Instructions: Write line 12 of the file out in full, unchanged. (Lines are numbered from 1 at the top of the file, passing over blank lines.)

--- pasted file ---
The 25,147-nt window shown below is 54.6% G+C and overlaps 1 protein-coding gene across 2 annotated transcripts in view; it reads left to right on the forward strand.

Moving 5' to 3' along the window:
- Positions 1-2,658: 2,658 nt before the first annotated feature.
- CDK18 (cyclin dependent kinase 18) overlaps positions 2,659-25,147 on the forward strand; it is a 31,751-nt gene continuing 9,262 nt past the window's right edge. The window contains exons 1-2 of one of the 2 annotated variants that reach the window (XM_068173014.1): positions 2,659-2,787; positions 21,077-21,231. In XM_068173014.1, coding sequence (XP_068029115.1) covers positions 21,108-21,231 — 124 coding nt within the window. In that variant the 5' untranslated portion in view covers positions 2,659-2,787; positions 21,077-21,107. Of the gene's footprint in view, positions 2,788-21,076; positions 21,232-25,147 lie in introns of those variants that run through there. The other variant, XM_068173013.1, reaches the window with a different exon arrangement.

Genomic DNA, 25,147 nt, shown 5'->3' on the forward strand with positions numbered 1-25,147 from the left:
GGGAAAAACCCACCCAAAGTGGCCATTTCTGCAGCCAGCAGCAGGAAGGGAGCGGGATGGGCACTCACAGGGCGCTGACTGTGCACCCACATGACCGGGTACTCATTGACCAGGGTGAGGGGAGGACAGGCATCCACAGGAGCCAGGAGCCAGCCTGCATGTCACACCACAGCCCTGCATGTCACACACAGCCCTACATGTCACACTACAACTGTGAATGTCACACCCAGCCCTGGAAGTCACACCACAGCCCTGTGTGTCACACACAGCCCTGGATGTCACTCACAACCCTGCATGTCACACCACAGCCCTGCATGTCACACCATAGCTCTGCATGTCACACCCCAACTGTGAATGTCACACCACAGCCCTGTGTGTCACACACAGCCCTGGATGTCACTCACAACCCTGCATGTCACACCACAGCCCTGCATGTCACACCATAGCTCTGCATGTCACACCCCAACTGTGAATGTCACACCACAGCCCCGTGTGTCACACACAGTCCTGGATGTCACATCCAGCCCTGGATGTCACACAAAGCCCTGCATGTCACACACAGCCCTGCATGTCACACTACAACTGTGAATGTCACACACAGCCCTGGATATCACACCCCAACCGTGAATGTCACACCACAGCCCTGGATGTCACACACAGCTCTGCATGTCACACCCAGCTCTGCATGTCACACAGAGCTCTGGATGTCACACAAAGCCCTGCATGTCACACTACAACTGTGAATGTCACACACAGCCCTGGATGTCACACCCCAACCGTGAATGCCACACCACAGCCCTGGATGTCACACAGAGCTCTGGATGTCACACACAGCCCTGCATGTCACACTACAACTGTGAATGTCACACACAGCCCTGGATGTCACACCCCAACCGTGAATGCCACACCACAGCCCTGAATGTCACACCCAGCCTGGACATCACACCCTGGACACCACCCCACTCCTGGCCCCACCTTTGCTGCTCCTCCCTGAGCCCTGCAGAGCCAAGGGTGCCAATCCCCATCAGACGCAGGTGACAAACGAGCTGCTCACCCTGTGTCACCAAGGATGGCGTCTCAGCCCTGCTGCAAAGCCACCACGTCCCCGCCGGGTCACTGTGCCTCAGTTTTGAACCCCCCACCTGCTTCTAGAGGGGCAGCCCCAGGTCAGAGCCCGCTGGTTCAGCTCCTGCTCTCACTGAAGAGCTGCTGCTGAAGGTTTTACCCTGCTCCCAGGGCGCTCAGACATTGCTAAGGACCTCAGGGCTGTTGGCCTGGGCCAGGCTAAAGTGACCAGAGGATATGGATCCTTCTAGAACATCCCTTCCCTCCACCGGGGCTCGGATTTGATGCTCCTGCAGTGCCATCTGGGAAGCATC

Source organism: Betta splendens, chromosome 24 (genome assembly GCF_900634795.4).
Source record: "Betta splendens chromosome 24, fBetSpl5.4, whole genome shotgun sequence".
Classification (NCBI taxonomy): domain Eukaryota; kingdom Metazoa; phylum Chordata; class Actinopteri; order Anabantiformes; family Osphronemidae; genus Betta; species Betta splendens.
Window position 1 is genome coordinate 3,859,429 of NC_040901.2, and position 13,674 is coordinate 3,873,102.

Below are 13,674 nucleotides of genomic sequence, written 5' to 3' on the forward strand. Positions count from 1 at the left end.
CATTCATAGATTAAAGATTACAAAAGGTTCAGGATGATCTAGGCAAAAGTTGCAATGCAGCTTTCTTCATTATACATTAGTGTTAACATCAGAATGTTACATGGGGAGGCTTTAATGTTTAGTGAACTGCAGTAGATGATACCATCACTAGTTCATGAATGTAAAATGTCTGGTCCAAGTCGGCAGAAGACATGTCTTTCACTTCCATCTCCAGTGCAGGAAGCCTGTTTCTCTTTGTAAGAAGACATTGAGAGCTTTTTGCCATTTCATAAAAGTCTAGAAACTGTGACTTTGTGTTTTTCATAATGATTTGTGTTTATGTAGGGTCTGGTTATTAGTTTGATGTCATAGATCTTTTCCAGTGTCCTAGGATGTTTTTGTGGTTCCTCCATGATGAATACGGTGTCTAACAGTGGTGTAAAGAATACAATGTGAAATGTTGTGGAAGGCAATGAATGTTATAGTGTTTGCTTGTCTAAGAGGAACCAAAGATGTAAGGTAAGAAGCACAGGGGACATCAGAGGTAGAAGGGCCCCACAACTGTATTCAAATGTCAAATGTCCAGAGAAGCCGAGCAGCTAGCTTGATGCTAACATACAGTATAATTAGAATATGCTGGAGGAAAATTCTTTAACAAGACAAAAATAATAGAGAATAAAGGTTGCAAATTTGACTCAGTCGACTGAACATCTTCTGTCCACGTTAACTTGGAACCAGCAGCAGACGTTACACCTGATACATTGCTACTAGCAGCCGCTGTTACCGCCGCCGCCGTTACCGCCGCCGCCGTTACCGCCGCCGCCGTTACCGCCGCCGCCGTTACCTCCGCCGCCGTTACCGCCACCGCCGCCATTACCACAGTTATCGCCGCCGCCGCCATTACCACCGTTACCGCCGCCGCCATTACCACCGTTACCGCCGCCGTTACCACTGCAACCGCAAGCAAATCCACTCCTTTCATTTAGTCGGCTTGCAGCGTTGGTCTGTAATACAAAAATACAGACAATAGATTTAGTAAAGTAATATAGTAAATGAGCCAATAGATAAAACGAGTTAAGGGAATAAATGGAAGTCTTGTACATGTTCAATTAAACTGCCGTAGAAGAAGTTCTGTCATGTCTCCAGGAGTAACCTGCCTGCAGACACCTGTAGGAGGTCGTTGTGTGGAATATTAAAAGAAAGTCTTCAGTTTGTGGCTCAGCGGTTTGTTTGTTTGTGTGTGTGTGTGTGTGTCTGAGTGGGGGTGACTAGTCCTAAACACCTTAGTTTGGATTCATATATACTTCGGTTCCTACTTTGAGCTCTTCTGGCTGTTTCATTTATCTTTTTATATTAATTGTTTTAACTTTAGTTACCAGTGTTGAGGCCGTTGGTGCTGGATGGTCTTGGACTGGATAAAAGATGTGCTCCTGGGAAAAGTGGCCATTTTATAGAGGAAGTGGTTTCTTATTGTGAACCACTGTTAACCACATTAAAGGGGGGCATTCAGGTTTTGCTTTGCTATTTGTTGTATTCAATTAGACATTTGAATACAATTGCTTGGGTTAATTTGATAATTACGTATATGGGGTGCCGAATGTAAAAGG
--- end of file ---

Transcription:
CATTCATAGATTAAAGATTACAAAAGGTTCAGGATGATCTAGGCAAAAGTTGCAATGCAGCTTTCTTCATTATACATTAGTGTTAACATCAGAATGTTACATGGGGAGGCTTTAATGTTTAGTGAACTGCAGTAGATGATACCATCACTAGTTCATGAATGTAAAATGTCTGGTCCAAGTCGGCAGAAGACATGTCTTTCACTTCCATCTCCAGTGCAGGAAGCCTGTTTCTCTTTGTAAGAAGACATTGAGAGCTTTTTGCCATTTCATAAAAGTCTAGAAACTGTGACTTTGTGTTTTTCATAATGATTTGTGTTTATGTAGGGTCTGGTTATTAGTTTGATGTCATAGATCTTTTCCAGTGTCCTAGGATGTTTTTGTGGTTCCTCCATGATGAATACGGTGTCTAACAGTGGTGTAAAGAATACAATGTGAAATGTTGTGGAAGGCAATGAATGTTATAGTGTTTGCTTGTCTAAGAGGAACCAAAGATGTAAGGTAAGAAGCACAGGGGACATCAGAGGTAGAAGGGCCCCACAACTGTATTCAAATGTCAAATGTCCAGAGAAGCCGAGCAGCTAGCTTGATGCTAACATACAGTATAATTAGAATATGCTGGAGGAAAATTCTTTAACAAGACAAAAATAATAGAGAATAAAGGTTGCAAATTTGACTCAGTCGACTGAACATCTTCTGTCCACGTTAACTTGGAACCAGCAGCAGACGTTACACCTGATACATTGCTACTAGCAGCCGCTGTTACCGCCGCCGCCGTTACCGCCGCCGCCGTTACCGCCGCCGCCGTTACCGCCGCCGCCGTTACCTCCGCCGCCGTTACCGCCACCGCCGCCATTACCACAGTTATCGCCGCCGCCGCCATTACCACCGTTACCGCCGCCGCCATTACCACCGTTACCGCCGCCGTTACCACTGCAACCGCAAGCAAATCCACTCCTTTCATTTAGTCGGCTTGCAGCGTTGGTCTGTAATACAAAAATACAGACAATAGATTTAGTAAAGTAATATAGTAAATGAGCCAATAGATAAAACGAGTTAAGGGAATAAATGGAAGTCTTGTACATGTTCAATTAAACTGCCGTAGAAGAAGTTCTGTCATGTCTCCAGGAGTAACCTGCCTGCAGACACCTGTAGGAGGTCGTTGTGTGGAATATTAAAAGAAAGTCTTCAGTTTGTGGCTCAGCGGTTTGTTTGTTTGTGTGTGTGTGTGTGTGTCTGAGTGGGGGTGACTAGTCCTAAACACCTTAGTTTGGATTCATATATACTTCGGTTCCTACTTTGAGCTCTTCTGGCTGTTTCATTTATCTTTTTATATTAATTGTTTTAACTTTAGTTACCAGTGTTGAGGCCGTTGGTGCTGGATGGTCTTGGACTGGATAAAAGATGTGCTCCTGGGAAAAGTGGCCATTTTATAGAGGAAGTGGTTTCTTATTGTGAACCACTGTTAACCACATTAAAGGGGGGCATTCAGGTTTTGCTTTGCTATTTGTTGTATTCAATTAGACATTTGAATACAATTGCTTGGGTTAATTTGATAATTACGTATATGGGGTGCCGAATGTAAAAGG